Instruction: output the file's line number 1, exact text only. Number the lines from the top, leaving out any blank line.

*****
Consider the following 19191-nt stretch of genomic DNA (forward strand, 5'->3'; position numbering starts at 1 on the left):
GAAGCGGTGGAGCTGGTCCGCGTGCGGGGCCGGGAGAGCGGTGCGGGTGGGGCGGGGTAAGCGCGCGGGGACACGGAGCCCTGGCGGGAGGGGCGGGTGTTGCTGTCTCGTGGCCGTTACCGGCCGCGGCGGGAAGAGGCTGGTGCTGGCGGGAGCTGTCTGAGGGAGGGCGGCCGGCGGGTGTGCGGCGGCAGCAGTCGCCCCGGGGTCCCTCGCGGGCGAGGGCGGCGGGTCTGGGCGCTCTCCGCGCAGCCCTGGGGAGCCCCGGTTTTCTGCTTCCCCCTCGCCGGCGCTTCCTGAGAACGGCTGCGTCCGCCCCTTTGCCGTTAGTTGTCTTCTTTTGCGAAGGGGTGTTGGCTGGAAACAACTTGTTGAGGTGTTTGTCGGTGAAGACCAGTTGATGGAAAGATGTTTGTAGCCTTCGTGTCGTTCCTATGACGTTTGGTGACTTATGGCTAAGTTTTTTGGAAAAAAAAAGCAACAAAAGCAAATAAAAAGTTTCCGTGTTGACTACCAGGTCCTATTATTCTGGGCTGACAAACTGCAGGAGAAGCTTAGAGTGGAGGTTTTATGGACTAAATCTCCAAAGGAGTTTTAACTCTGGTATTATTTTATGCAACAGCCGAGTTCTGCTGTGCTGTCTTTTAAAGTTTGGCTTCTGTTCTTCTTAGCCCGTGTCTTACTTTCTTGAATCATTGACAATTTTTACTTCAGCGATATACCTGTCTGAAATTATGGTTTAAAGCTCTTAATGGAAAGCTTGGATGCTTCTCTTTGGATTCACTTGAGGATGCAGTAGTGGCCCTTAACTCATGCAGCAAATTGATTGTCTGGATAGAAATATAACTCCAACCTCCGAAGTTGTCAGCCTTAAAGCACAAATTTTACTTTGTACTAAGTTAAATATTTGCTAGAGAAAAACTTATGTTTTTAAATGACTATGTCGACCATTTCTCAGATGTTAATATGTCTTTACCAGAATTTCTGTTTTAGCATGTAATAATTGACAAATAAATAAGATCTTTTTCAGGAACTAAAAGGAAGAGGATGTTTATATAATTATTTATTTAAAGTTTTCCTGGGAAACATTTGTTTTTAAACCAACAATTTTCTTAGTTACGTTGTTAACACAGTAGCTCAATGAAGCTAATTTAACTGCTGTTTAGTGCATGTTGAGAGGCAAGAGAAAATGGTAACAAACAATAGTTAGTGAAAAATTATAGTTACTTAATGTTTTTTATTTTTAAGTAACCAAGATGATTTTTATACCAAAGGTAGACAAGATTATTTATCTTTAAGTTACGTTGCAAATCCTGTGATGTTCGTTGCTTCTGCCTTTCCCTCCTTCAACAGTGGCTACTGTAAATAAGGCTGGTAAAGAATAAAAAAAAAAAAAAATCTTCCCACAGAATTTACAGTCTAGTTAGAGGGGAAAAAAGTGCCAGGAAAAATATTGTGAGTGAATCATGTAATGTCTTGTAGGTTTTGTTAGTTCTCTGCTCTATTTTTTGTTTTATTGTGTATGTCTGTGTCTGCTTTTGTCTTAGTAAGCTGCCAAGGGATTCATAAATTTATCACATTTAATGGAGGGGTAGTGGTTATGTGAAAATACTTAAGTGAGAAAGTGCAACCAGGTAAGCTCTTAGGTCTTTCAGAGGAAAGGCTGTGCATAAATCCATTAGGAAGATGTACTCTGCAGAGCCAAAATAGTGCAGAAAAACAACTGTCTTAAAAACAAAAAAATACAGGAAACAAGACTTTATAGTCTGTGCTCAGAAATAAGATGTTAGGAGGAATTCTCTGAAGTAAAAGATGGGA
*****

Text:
Consider the following 19191-nt stretch of genomic DNA (forward strand, 5'->3'; position numbering starts at 1 on the left):